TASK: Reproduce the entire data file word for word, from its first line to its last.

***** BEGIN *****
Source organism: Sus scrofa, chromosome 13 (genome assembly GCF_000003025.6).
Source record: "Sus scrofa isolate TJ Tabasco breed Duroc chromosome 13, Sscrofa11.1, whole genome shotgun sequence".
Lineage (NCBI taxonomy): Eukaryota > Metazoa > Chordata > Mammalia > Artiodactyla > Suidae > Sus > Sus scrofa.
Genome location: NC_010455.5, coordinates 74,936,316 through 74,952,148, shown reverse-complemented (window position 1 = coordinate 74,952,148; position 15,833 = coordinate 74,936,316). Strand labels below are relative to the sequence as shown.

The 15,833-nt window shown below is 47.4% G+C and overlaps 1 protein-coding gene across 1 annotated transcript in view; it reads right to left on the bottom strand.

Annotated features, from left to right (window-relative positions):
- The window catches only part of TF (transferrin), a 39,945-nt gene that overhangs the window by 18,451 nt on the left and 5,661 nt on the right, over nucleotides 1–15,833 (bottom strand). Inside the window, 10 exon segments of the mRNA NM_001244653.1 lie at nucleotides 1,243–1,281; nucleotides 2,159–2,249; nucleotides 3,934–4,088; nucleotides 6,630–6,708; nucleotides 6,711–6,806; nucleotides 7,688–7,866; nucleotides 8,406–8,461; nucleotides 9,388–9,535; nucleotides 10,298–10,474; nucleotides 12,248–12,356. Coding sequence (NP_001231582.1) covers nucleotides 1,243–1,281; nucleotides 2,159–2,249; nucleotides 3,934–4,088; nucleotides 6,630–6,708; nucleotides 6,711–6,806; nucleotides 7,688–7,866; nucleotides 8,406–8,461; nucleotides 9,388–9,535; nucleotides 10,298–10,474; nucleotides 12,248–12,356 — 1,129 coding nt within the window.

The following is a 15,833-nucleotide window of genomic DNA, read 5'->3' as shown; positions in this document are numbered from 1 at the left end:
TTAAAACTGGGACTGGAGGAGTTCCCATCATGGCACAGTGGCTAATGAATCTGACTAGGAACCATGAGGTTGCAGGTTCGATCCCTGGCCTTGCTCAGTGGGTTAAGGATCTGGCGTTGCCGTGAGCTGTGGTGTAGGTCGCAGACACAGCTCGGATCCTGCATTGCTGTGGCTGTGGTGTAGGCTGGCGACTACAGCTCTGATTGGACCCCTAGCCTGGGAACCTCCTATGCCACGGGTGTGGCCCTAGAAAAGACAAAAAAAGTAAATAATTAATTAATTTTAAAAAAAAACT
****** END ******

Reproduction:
Source organism: Sus scrofa, chromosome 13 (genome assembly GCF_000003025.6).
Source record: "Sus scrofa isolate TJ Tabasco breed Duroc chromosome 13, Sscrofa11.1, whole genome shotgun sequence".
Lineage (NCBI taxonomy): Eukaryota > Metazoa > Chordata > Mammalia > Artiodactyla > Suidae > Sus > Sus scrofa.
Genome location: NC_010455.5, coordinates 74,936,316 through 74,952,148, shown reverse-complemented (window position 1 = coordinate 74,952,148; position 15,833 = coordinate 74,936,316). Strand labels below are relative to the sequence as shown.

The 15,833-nt window shown below is 47.4% G+C and overlaps 1 protein-coding gene across 1 annotated transcript in view; it reads right to left on the bottom strand.

Annotated features, from left to right (window-relative positions):
- The window catches only part of TF (transferrin), a 39,945-nt gene that overhangs the window by 18,451 nt on the left and 5,661 nt on the right, over nucleotides 1–15,833 (bottom strand). Inside the window, 10 exon segments of the mRNA NM_001244653.1 lie at nucleotides 1,243–1,281; nucleotides 2,159–2,249; nucleotides 3,934–4,088; nucleotides 6,630–6,708; nucleotides 6,711–6,806; nucleotides 7,688–7,866; nucleotides 8,406–8,461; nucleotides 9,388–9,535; nucleotides 10,298–10,474; nucleotides 12,248–12,356. Coding sequence (NP_001231582.1) covers nucleotides 1,243–1,281; nucleotides 2,159–2,249; nucleotides 3,934–4,088; nucleotides 6,630–6,708; nucleotides 6,711–6,806; nucleotides 7,688–7,866; nucleotides 8,406–8,461; nucleotides 9,388–9,535; nucleotides 10,298–10,474; nucleotides 12,248–12,356 — 1,129 coding nt within the window.

The following is a 15,833-nucleotide window of genomic DNA, read 5'->3' as shown; positions in this document are numbered from 1 at the left end:
TTAAAACTGGGACTGGAGGAGTTCCCATCATGGCACAGTGGCTAATGAATCTGACTAGGAACCATGAGGTTGCAGGTTCGATCCCTGGCCTTGCTCAGTGGGTTAAGGATCTGGCGTTGCCGTGAGCTGTGGTGTAGGTCGCAGACACAGCTCGGATCCTGCATTGCTGTGGCTGTGGTGTAGGCTGGCGACTACAGCTCTGATTGGACCCCTAGCCTGGGAACCTCCTATGCCACGGGTGTGGCCCTAGAAAAGACAAAAAAAGTAAATAATTAATTAATTTTAAAAAAAAACT